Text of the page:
• FX Charts: MetaQuotes released its first trading platform called FX Charts in December 2000. The platform's charts showed real-time Forex quotes and allowed retail traders to easily place buy and sell orders. This was a breakthrough, to the extent that it was cheaper and more functional than existing platforms.
  • MetaQuotes: the company released the second iteration of its trading platform under the MetaQuotes name. It came with a new client terminal, and its own programming language to enable automated trading strategies. The MetaQuotes Language, abbreviated as MQL, is the programme language behind today's Expert Advisors (EAs).
  • MetaTrader: the company released the third iteration of its platform under the MetaTrader name in 2002. It added futures to currency pairs. A year later, MetaQuotes released mobile versions of the MetaTrader platform for Windows CE devices and Palm PDA devices.
  • MetaTrader 4: released in July 2005, was a milestone for the company and retail Forex trading community at large. It was redesigned from the ground-up to facilitate the creation, testing and optimisation of Expert Advisors. It also supports Android, iPhone and iPad devices. To this day, MetaTrader 4 remains one of the most popular trading platforms and is used by over 750 brokers and financial institutions.
  • MetaTrader 5: launched in 2010, marked another breakthrough. It added support for stocks, alongside Forex and futures, and delivered significant improvements in speed and overall performance. However, MetaTrader 5 has been slow to gain traction, in part because it made backward-incompatible changes to the MetaQuotes Language which prevented MT4 Expert Advisors from running on MT5.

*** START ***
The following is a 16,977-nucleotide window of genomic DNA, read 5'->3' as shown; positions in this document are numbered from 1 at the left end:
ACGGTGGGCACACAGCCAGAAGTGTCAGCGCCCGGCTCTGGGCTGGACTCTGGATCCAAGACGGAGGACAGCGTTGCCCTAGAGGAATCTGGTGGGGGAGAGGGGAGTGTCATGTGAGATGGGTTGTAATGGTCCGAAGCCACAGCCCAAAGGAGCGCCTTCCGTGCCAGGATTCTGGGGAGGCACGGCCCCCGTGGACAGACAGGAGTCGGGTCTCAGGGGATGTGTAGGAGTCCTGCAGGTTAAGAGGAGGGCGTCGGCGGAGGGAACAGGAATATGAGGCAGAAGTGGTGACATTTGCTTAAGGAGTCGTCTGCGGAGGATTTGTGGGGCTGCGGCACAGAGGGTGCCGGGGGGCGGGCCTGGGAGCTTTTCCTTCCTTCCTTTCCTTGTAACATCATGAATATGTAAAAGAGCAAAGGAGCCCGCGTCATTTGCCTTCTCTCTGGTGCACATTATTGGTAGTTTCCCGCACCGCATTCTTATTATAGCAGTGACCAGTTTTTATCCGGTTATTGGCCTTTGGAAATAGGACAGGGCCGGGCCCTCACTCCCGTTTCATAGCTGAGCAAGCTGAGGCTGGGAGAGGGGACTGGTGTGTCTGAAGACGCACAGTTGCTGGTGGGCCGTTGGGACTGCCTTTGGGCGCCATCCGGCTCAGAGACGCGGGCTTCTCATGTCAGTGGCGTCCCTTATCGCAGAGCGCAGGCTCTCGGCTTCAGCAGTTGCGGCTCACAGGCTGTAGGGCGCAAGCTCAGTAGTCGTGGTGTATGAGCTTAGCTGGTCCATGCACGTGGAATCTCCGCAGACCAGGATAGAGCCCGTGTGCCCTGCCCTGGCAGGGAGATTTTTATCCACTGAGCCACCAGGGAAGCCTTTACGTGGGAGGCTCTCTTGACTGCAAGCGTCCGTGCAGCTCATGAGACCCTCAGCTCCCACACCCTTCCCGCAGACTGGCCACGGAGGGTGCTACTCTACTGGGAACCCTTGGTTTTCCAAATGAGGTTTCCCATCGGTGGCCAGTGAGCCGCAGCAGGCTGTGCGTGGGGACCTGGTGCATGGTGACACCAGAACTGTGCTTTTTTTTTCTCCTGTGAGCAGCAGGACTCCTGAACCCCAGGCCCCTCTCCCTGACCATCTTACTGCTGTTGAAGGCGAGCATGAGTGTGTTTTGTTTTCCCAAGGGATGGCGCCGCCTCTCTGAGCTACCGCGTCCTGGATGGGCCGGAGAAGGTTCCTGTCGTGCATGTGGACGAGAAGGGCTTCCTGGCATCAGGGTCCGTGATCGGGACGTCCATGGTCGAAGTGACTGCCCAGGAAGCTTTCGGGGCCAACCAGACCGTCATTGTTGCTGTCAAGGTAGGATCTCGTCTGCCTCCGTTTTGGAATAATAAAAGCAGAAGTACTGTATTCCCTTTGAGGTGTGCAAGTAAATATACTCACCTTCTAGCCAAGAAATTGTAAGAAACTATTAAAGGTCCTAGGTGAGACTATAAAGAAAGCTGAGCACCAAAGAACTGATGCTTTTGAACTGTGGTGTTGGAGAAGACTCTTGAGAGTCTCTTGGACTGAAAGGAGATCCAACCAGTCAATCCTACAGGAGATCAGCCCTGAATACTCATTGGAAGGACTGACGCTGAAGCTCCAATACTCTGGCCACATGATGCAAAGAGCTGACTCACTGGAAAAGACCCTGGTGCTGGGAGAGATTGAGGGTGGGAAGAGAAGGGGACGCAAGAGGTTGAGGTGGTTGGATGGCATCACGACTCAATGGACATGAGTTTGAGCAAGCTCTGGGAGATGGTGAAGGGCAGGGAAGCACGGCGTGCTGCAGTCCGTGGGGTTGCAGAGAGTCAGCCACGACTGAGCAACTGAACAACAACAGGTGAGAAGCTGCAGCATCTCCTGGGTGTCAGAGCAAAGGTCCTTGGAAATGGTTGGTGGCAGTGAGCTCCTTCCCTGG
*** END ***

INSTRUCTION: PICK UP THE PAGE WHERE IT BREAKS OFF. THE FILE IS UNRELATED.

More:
MetaTrader alternatives

cTrader is common alternative to MetaTrader, released in 2011. It supports the widely used C# programming language you could use to create custom trading bots or indicators. Like MetaTrader, its enjoys a thriving community of developers that have made over 1,000 such algorithms available to download from its marketplace.

The TradingView charting platform has also emerged as an alternative trading platform in recent years. TradingView rose to prominence by providing a rich collection of charting tools and indicators, and has since built a community that publishes trading ideas. It has partnered with a small number of brokers and crypto-currencies exchanges to enable users to trade from its charts.

Global foreign exchange market

Since 2001, global foreign exchange trading volumes have rise from around US$ 1.1 trillion a day to US$ 6.6 trillion, according to the Triennial Central Bank Survey published by the Bank for International Settlements in April 2019.

The Bank for International Settlements doesn't report on retail trading volumes per se. However, other financial institutions, a broad category which includes small regional banks, hedge funds and other non-bank players, accounted 55% of global trading volume. Over time, these participants have also become increasingly diverse.

The rise in electronic and automated trading has been a powerful force behind the growth in volumes. The growth in global foreign exchange trading volumes has favoured incumbents, with the USD dollar on one side of 88.3% of all trades. The UK also grew its share to 43% of global FX trading volumes, as participants sought to achieve economies of scale and faster trading speeds by colocating their services.